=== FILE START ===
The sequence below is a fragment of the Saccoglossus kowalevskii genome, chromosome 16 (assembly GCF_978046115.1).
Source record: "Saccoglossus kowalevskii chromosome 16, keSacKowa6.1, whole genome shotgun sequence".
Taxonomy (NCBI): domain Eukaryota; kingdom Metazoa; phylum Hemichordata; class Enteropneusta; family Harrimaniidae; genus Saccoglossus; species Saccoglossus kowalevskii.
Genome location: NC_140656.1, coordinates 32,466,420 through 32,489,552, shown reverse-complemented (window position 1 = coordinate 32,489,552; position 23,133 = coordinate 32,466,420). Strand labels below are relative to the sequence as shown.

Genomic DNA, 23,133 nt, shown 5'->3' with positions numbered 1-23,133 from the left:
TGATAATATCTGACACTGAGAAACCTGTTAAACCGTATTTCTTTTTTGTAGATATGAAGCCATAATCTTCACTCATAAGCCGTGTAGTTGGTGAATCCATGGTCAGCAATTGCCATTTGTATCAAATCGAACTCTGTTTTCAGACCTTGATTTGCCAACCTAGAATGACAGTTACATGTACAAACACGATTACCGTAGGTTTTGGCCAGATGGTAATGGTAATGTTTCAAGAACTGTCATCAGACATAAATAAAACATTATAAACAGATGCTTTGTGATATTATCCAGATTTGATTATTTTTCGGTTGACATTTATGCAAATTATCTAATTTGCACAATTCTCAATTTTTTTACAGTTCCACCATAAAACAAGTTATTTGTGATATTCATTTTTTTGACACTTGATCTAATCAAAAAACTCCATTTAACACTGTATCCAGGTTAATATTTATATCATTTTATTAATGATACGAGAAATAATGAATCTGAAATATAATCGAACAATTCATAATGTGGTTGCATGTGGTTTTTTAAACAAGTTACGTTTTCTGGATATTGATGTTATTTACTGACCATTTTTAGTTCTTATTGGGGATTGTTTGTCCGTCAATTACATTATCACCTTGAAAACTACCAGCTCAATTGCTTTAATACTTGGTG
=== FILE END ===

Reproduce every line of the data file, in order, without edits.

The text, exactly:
The sequence below is a fragment of the Saccoglossus kowalevskii genome, chromosome 16 (assembly GCF_978046115.1).
Source record: "Saccoglossus kowalevskii chromosome 16, keSacKowa6.1, whole genome shotgun sequence".
Taxonomy (NCBI): domain Eukaryota; kingdom Metazoa; phylum Hemichordata; class Enteropneusta; family Harrimaniidae; genus Saccoglossus; species Saccoglossus kowalevskii.
Genome location: NC_140656.1, coordinates 32,466,420 through 32,489,552, shown reverse-complemented (window position 1 = coordinate 32,489,552; position 23,133 = coordinate 32,466,420). Strand labels below are relative to the sequence as shown.

Genomic DNA, 23,133 nt, shown 5'->3' with positions numbered 1-23,133 from the left:
TGATAATATCTGACACTGAGAAACCTGTTAAACCGTATTTCTTTTTTGTAGATATGAAGCCATAATCTTCACTCATAAGCCGTGTAGTTGGTGAATCCATGGTCAGCAATTGCCATTTGTATCAAATCGAACTCTGTTTTCAGACCTTGATTTGCCAACCTAGAATGACAGTTACATGTACAAACACGATTACCGTAGGTTTTGGCCAGATGGTAATGGTAATGTTTCAAGAACTGTCATCAGACATAAATAAAACATTATAAACAGATGCTTTGTGATATTATCCAGATTTGATTATTTTTCGGTTGACATTTATGCAAATTATCTAATTTGCACAATTCTCAATTTTTTTACAGTTCCACCATAAAACAAGTTATTTGTGATATTCATTTTTTTGACACTTGATCTAATCAAAAAACTCCATTTAACACTGTATCCAGGTTAATATTTATATCATTTTATTAATGATACGAGAAATAATGAATCTGAAATATAATCGAACAATTCATAATGTGGTTGCATGTGGTTTTTTAAACAAGTTACGTTTTCTGGATATTGATGTTATTTACTGACCATTTTTAGTTCTTATTGGGGATTGTTTGTCCGTCAATTACATTATCACCTTGAAAACTACCAGCTCAATTGCTTTAATACTTGGTG